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Publication numberUS7528589 B2
Publication typeGrant
Application numberUS 11/784,874
Publication dateMay 5, 2009
Filing dateApr 9, 2007
Priority dateApr 10, 2006
Fee statusPaid
Also published asCN100588096C, CN101056059A, US20070236199
Publication number11784874, 784874, US 7528589 B2, US 7528589B2, US-B2-7528589, US7528589 B2, US7528589B2
InventorsKenichi Nakata
Original AssigneeRohm Co., Ltd.
Export CitationBiBTeX, EndNote, RefMan
External Links: USPTO, USPTO Assignment, Espacenet
Step-up DC/DC converter and electronic appliance therewith
US 7528589 B2
Abstract
A step-up DC/DC converter uses N-channel field-effect transistors as both an output transistor and a synchronous-rectification transistor and includes a first driver making the gate voltage of the output transistor pulsate between a ground voltage and an input voltage and a second driver making the gate voltage of the synchronous-rectification transistor pulsate between a switching voltage and a bootstrap voltage equal to the switching voltage plus at least the ON threshold voltage of the synchronous-rectification transistor. With this configuration, the converter operates with improved power efficiency and performs synchronous rectification unhindered even with a small input-output voltage difference.
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Claims(6)
1. A step-up DC/DC converter comprising:
an output transistor of an N-channel field-effect type;
a synchronous-rectification transistor of an N-channel field-effect type;
an energy storage element of which a first end is connected to the output transistor and to the synchronous-rectification transistor and of which a second end is connected to a point to which an input voltage is applied;
a first driver making a gate voltage of the output transistor pulsate between a ground voltage and the input voltage;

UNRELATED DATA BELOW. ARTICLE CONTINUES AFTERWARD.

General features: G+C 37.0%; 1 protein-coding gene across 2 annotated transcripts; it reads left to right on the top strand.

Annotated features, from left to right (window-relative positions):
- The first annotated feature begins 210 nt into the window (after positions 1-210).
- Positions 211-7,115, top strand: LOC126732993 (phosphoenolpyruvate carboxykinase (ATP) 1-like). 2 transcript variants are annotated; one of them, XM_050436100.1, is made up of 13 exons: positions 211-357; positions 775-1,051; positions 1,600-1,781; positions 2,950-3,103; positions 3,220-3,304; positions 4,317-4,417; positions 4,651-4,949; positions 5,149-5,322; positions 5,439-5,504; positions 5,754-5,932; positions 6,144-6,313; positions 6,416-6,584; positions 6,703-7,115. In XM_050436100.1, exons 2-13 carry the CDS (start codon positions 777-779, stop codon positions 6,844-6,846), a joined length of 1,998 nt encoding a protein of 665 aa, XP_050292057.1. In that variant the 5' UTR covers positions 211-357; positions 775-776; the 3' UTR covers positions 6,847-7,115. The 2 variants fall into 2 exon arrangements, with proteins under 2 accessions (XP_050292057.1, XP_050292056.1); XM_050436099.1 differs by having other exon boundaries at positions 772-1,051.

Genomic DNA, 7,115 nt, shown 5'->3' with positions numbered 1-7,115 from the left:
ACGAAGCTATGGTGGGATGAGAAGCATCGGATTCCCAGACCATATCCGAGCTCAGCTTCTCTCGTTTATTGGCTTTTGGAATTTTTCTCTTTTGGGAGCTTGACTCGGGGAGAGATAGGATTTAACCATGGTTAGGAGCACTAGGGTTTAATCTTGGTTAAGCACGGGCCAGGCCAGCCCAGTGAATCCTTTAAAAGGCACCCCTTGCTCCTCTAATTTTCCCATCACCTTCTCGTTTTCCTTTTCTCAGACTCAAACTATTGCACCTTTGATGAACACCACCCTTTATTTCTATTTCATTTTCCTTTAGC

a second driver making a gate voltage of the synchronous-rectification transistor pulsate between a switching voltage appearing at the first end of the energy storage element and a bootstrap voltage equal to the switching voltage plus at least an ON threshold voltage of the synchronous-rectification transistor; and
an output smoother smoothing the switching voltage to output a desired output voltage; and
a control circuit directly fed with the output voltage as an output feedback signal and switching, based on the output voltage only, the output transistor and the synchronous-rectification transistor complimentarily via the first and second drivers.
2. A step-up DC/DC converter comprising:
an input terminal via which an input voltage is fed in;
an output terminal via which an output voltage is fed out;
an output smoothing capacitor of which a first end is connected to the output terminal and of which a second end is connected to ground;
an inductor of which a first end is connected to the input terminal;
an output transistor of an N-channel field-effect type of which a drain is connected to a second end of the inductor and of which a source is grounded;
an synchronous-rectification transistor of an N-channel field-effect type of which a source is connected to the second end of the inductor and of which a drain is connected to the output terminal;
a boot capacitor of which a first end is connected to the second end of the inductor;
a diode of which an anode is connected to the input terminal and of which a cathode is connected to a second end of the capacitor;
a first driver of which a positive supply voltage terminal is connected to the input terminal, of which a negative supply voltage terminal is grounded, and of which an output terminal is connected to a gate of the output transistor;
a second driver of which a positive supply voltage terminal is connected to the cathode of the diode, of which a negative supply voltage terminal is connected to the second end of the inductor, and of which an output terminal is connected to a gate of the synchronous-rectification transistor; and
a control circuit directly fed with the output voltage as an output feedback signal and switching, based on the output voltage only, the output transistor and the synchronous-rectification transistor complementarily via the first and second drivers.
3. The DC/DC converter of claim 2, further comprising:
a regulator inserted between the input terminal and the anode of the diode, the regulator stepping down the input voltage to produce a desired constant voltage.
4. An electronic appliance comprising:
a power source; and
a DC/DC converter stepping up an input voltage supplied from the power source to produce a desired output voltage,
wherein the DC/DC converter comprises:
an output transistor of an N-channel field-effect type;
a synchronous-rectification transistor of an N-channel field-effect type;
an energy storage element of which a first end is connected to the output transistor and to the synchronous-rectification transistor and of which a second end is connected to a point to which an input voltage is applied;
a first driver making a gate voltage of the output transistor pulsate between a ground voltage and the input voltage;